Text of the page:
The SEC’s Division of Corporation Finance (CorpFin) released a sample letter illustrating comments that CorpFin staff might issue to companies related to climate-related disclosures or the absence of such disclosures. Drawing from the SEC’s 2010 guidance, which explains how the impacts of climate change may require disclosures under the SEC’s existing requirements, the sample comments illustrate how the staff may apply that guidance in the comment letter process.
In addition, CorpFin notes that according to Rule 408 under the Securities Act of 1933 and Rule 12b-20 under the Securities Exchange Act of 1934, companies must also disclose “such further material information, if any, as may be necessary to make the required statements, in light of the circumstances under which they are made, not misleading.”
CorpFin released the sample letter to help companies comply with their disclosure obligations under federal securities laws. The non-exhaustive list of sample comments includes the following topics:
- Disparity between robust disclosure in a company’s corporate social responsibility report compared to its SEC filings
- Disclosure of material risks of transitioning to a low carbon economy as well as material litigation risks from climate change
- Discussion of significant developments in legislation, regulation, and international accords, as well as any material effect of these developments on the company
- Disclosure of material past and/or future capital expenditures for climate-related projects
- Discussion of any material indirect consequences of climate-related regulation or business trends, such as a decrease in demand for a product that produces significant greenhouse gas emissions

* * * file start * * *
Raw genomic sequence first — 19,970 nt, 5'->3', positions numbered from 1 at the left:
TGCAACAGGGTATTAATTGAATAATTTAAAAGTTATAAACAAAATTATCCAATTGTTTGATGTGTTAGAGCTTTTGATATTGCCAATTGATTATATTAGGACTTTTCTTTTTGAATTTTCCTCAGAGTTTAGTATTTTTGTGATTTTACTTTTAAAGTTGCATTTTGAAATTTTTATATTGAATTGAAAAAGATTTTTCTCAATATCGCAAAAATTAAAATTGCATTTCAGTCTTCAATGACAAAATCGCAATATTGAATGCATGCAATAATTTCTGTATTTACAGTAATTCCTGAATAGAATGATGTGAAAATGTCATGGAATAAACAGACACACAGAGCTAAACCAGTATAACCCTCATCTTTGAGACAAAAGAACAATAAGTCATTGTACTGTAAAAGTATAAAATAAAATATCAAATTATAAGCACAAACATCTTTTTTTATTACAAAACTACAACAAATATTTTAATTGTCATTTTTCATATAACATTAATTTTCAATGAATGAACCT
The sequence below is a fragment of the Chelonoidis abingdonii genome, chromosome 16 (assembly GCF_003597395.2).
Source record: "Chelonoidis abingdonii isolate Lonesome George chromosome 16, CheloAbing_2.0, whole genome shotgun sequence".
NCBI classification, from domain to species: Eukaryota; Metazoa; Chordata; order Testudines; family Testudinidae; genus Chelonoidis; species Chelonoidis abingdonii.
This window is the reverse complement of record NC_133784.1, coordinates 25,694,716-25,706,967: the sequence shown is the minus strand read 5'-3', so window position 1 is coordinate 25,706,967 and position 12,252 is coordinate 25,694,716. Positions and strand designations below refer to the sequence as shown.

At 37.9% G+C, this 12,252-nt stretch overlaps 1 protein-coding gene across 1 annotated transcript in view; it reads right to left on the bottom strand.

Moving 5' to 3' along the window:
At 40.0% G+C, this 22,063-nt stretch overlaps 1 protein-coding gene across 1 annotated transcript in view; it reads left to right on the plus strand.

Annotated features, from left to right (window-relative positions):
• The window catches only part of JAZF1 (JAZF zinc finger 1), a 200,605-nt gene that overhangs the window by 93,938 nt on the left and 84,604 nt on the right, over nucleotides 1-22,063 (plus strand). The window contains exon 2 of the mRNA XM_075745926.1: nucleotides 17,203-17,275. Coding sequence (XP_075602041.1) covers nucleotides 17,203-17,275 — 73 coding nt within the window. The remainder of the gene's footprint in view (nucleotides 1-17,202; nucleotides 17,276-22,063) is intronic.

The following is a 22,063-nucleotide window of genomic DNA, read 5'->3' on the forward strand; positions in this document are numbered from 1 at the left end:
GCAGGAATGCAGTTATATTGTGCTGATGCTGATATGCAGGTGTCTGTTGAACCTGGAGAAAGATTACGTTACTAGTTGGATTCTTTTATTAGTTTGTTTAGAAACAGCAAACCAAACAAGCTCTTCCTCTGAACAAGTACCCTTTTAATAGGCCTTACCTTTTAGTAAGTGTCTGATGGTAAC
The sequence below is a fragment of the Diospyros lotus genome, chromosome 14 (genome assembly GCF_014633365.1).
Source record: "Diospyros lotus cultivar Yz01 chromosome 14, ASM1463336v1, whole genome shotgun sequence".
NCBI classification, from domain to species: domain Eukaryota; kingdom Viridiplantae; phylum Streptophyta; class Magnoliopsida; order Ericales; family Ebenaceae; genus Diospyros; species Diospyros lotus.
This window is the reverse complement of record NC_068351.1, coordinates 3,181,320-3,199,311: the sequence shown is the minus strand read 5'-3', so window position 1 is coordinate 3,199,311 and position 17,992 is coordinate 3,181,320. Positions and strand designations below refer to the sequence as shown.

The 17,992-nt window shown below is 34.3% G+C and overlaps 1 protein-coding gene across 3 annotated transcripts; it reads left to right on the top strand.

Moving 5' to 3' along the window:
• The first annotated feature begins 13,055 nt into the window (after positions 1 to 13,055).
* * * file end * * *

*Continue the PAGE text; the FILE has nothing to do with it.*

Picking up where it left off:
- Discussion of any material physical effects of climate-related changes, such as the severity of weather events
- Discussion of any material increased compliance costs related to climate change and, if material, purchases or sales of carbon credits
Grant Thornton insights
For insights on how the SEC’s 2010 guidance applies to disclosure areas, such as descriptions of business, legal proceedings, risk factors, and Management’s Discussion and Analysis, see Grant Thornton’s Snapshot 2021-09, “SEC undertakes climate and ESG-related activity.”
The SEC is expected to issue a proposed rule on climate change disclosures in late 2021. SEC Chairman Gary Gensler has indicated the proposed disclosures will include both quantitative and qualitative disclosures on climate change. Companies, particularly those with material risks and opportunities related to climate change, should monitor the SEC’s activity and provide feedback on the proposed rule.
Download a reader-friendly version of Snapshot 2021-12 here
Kendra Decker is the national managing partner of Grant Thornton LLP’s Professional Practice within the firm’s Audit Quality and Risk group.
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